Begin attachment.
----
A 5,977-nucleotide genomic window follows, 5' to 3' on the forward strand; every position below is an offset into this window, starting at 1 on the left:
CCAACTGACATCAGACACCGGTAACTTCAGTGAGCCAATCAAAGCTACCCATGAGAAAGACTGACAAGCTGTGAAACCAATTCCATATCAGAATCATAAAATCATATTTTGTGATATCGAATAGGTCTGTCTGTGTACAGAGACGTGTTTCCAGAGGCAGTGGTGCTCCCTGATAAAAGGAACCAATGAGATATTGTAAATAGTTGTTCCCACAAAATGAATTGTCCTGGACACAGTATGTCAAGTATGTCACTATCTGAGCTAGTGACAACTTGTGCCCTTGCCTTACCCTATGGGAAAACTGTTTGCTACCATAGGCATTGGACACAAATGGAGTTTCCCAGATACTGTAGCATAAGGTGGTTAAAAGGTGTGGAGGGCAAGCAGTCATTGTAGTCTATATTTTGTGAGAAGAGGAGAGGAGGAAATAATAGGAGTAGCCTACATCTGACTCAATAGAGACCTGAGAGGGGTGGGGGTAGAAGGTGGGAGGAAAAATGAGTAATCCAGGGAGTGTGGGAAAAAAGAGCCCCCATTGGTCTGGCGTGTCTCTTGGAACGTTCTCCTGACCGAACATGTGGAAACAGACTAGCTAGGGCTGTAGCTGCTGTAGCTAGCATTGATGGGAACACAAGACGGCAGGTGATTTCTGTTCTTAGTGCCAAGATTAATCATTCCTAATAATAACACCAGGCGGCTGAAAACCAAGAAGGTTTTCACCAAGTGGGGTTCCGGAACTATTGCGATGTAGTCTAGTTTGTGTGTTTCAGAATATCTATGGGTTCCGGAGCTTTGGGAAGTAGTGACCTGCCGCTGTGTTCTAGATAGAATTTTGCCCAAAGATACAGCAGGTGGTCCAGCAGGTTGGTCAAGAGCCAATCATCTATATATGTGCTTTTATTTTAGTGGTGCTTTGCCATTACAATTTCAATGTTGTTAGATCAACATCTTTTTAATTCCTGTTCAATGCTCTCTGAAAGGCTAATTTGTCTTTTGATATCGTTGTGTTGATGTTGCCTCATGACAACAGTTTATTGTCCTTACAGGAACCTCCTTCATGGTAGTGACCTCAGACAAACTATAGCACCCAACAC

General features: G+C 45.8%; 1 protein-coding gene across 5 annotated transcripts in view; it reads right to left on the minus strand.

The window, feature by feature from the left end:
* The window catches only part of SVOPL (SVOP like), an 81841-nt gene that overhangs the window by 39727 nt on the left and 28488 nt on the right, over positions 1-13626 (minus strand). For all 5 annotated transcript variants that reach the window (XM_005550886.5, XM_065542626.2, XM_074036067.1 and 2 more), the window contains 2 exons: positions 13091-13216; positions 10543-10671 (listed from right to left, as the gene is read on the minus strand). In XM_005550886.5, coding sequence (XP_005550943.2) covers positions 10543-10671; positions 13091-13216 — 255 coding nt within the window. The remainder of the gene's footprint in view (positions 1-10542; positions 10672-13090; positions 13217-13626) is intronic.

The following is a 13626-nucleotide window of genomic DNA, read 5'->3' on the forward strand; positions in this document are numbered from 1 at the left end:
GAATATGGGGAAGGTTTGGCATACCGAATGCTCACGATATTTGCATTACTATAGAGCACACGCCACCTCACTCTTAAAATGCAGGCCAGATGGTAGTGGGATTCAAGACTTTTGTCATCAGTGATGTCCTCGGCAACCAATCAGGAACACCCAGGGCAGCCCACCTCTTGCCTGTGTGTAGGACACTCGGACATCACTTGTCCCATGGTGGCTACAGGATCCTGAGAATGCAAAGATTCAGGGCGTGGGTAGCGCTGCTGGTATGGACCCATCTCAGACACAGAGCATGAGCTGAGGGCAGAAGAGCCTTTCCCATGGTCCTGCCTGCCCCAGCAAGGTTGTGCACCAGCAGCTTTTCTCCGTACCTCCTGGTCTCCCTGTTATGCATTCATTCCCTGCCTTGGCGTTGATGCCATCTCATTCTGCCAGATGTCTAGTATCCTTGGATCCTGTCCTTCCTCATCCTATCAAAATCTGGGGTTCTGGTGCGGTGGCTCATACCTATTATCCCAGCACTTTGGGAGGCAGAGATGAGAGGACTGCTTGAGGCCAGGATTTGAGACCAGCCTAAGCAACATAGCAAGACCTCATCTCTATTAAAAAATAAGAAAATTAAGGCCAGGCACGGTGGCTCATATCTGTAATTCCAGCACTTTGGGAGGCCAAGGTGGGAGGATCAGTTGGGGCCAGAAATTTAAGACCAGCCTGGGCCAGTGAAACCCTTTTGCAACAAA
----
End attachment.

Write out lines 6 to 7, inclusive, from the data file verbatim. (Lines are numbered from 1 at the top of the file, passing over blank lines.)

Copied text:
The following is a 13626-nucleotide window of genomic DNA, read 5'->3' on the forward strand; positions in this document are numbered from 1 at the left end:
GAATATGGGGAAGGTTTGGCATACCGAATGCTCACGATATTTGCATTACTATAGAGCACACGCCACCTCACTCTTAAAATGCAGGCCAGATGGTAGTGGGATTCAAGACTTTTGTCATCAGTGATGTCCTCGGCAACCAATCAGGAACACCCAGGGCAGCCCACCTCTTGCCTGTGTGTAGGACACTCGGACATCACTTGTCCCATGGTGGCTACAGGATCCTGAGAATGCAAAGATTCAGGGCGTGGGTAGCGCTGCTGGTATGGACCCATCTCAGACACAGAGCATGAGCTGAGGGCAGAAGAGCCTTTCCCATGGTCCTGCCTGCCCCAGCAAGGTTGTGCACCAGCAGCTTTTCTCCGTACCTCCTGGTCTCCCTGTTATGCATTCATTCCCTGCCTTGGCGTTGATGCCATCTCATTCTGCCAGATGTCTAGTATCCTTGGATCCTGTCCTTCCTCATCCTATCAAAATCTGGGGTTCTGGTGCGGTGGCTCATACCTATTATCCCAGCACTTTGGGAGGCAGAGATGAGAGGACTGCTTGAGGCCAGGATTTGAGACCAGCCTAAGCAACATAGCAAGACCTCATCTCTATTAAAAAATAAGAAAATTAAGGCCAGGCACGGTGGCTCATATCTGTAATTCCAGCACTTTGGGAGGCCAAGGTGGGAGGATCAGTTGGGGCCAGAAATTTAAGACCAGCCTGGGCCAGTGAAACCCTTTTGCAACAAA